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September 10, 1998: The Year in Review

What I learned last summer
by Sage Pitkin, BU class of 2001

I was sitting with my friend Eric at lunch the other day, and he says to me, "You know, Sage, you’re almost done with that sandwich." And I thought, "Wow, he’s right. I am almost done." And it’s like, you never look at it that way.

Like, this summer, my uncle sent me two boxes of nails and some snake meat. And at first I was like, "What am I going to do with two boxes of nails and some snake meat?" But then I remembered, I’ve got an empty jar. So I put the nails and snake meat in it.

‘Cause that’s who I am. That’s my identity. No one can ever take that from me. Oh, people have tried. Judy, one of my Mom’s friends, tried to make my left leg Catholic. She said, "Come on, just for a month." I said, "No, that’s not what I’m about. That’s just not me."

Once I tried to learn Spanish. I didn’t get very far. Turns out it’s another language. And that’s not what I’m about.

That’s what I learned this summer: Be yourself. I know it sounds clichéd, but it’s true. I learned it the hard way.

In early June, I wasn’t happy with myself. I didn’t like certain aspects of my identity. I thought I was "too passive."

So I went to South America and tried to be a conquistador. Oh, I tried to conquer a village or two. I tried to instill my values. But I had to stop pretending — pretending I was a conqueror, pretending one man could change the world, pretending it was the 16th century.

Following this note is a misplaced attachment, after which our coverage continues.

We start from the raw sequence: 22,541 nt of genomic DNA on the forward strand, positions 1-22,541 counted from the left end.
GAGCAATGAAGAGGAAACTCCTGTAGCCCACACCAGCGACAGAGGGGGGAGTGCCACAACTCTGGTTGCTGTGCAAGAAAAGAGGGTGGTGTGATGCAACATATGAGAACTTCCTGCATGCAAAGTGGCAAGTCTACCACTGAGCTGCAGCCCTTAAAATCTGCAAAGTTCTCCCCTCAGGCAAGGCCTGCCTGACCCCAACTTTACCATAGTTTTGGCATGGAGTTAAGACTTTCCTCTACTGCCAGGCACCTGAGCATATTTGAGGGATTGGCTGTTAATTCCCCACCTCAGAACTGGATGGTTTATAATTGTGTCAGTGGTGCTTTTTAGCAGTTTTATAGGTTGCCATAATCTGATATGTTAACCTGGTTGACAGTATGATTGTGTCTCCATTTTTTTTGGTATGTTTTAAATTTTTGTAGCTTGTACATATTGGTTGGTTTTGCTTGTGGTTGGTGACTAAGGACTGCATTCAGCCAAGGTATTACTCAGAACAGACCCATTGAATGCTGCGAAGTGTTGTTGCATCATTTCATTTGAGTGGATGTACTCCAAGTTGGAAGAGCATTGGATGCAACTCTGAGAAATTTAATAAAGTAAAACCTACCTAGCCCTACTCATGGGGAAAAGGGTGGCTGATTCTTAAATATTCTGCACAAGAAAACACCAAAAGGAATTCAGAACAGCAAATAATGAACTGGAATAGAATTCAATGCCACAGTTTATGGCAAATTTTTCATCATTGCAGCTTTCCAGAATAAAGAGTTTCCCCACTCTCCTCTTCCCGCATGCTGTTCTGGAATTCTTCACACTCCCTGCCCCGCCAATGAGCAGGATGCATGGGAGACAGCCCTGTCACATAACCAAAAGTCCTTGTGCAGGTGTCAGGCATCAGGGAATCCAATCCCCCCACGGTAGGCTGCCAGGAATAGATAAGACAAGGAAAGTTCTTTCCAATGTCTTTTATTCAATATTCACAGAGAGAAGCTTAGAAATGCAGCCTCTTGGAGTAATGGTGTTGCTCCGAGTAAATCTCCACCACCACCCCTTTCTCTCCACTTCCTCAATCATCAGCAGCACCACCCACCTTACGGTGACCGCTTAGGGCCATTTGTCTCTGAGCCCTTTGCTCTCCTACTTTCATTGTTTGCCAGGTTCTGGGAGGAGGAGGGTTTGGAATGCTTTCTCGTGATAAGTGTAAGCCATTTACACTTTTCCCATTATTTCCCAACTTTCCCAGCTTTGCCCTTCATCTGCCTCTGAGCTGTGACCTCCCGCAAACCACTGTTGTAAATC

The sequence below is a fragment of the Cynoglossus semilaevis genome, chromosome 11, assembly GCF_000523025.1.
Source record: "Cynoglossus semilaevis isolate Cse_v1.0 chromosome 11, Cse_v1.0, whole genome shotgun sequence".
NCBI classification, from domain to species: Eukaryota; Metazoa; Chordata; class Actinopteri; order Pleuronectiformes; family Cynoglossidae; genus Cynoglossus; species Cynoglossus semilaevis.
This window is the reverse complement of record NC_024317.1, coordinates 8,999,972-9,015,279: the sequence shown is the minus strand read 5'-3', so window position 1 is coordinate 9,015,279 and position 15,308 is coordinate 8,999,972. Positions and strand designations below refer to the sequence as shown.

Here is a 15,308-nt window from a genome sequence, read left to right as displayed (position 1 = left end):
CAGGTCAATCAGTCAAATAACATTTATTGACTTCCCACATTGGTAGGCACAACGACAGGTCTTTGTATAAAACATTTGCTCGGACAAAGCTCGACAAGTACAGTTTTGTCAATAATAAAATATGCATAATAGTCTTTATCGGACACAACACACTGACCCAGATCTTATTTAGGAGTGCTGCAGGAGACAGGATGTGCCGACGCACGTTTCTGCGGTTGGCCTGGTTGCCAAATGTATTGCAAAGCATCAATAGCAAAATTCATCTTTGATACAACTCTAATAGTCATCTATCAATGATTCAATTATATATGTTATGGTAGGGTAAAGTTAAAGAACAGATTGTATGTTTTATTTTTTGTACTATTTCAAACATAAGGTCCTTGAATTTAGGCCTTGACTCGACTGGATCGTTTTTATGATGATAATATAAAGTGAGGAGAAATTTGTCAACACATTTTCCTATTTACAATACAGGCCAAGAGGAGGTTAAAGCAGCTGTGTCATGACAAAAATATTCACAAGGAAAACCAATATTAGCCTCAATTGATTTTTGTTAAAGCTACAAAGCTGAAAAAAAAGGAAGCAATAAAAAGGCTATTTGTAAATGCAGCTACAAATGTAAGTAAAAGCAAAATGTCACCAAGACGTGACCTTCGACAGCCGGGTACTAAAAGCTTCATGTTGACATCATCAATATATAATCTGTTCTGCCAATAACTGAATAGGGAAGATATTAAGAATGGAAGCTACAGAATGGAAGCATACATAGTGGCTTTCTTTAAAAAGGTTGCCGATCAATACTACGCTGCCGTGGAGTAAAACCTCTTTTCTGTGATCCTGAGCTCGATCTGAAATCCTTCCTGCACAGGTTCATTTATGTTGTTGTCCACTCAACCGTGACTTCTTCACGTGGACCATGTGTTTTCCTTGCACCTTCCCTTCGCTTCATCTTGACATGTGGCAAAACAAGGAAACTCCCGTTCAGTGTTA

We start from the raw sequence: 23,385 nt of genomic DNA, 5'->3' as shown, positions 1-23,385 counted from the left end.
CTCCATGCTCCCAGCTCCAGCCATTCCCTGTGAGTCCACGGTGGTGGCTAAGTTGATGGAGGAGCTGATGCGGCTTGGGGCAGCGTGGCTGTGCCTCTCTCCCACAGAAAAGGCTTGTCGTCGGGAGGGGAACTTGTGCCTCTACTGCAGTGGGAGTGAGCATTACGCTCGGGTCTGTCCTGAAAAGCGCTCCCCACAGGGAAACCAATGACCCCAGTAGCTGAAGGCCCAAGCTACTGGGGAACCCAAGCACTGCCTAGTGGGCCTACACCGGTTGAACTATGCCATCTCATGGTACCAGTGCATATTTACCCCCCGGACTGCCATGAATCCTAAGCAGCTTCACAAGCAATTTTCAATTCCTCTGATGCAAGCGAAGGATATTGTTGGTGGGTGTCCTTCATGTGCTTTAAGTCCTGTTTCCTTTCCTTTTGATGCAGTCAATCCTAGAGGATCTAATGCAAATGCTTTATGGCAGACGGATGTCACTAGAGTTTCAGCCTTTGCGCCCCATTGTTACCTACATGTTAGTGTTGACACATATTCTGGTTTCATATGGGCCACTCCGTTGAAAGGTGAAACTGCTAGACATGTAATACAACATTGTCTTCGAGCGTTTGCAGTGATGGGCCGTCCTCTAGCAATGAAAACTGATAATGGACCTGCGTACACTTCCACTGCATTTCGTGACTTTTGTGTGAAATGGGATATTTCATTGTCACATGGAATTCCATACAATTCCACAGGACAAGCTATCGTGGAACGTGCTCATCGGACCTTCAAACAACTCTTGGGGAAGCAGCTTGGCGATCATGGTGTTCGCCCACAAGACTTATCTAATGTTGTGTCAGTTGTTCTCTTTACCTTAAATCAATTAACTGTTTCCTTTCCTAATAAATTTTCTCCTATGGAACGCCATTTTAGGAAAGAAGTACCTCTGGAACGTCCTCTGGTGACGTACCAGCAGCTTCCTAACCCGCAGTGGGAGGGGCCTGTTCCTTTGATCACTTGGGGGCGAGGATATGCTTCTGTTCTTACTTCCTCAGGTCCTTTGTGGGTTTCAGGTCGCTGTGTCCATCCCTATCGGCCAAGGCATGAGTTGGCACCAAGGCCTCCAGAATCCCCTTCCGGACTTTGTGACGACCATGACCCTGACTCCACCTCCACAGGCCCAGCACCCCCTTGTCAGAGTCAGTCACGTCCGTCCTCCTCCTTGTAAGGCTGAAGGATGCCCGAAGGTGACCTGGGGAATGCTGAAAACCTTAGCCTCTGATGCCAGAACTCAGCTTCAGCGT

I thought the experience would make me a "take-charge kind of guy." It backfired. I was deported. My pride was badly bruised. But then I thought, "That’s not my pride. That’s the pride of a conquistador trying to make it in the high-tech, dog-eat-dog world of the 20th century." I felt a lot better. I learned some important lessons, lessons I will never forget.

Lesson one you already know: Be yourself. Lesson two: One man can change the world, but he needs more than just charcoal briquettes and gumption. Lesson three: It’s not enough just to want to marry Maria. And all I can remember about lesson four is that it had something to do with Odor Eaters.

For the rest of the summer I lived by those four tenets. I did what I wanted, what I thought was right. I dropped all pretense of being a minimalist and bought a toaster oven and 12 pairs of rubber gloves. It felt great. I abandoned religion. (God was a crutch I would no longer lean on when that big kid made fun of my mole and pulled down my pants and laughed.) I removed everything from my life that I was not 100 percent sure about, including my invisible hammock. I stopped talking to my socks. (I just did it to ingratiate myself with the "popular" girls at my school. But that era was over. They would have to like me for who I was on the inside.)

Why am I telling you all this? Because I care about you. Because I don’t want you to make the same mistakes I did. Because this is what being human is all about — sharing. And what do I want to share with you? My experiences, my thoughts, my dreams. And what do I want you to share with me? Your money, your collection of rare fluids, your late grandfather’s secret handshake. Basically, I want you to share with me anything that I can exploit or use to enslave the insect world. Because that’s what being human is really about — you giving me stuff and me using it to become sole monarch over all of bug-dom.

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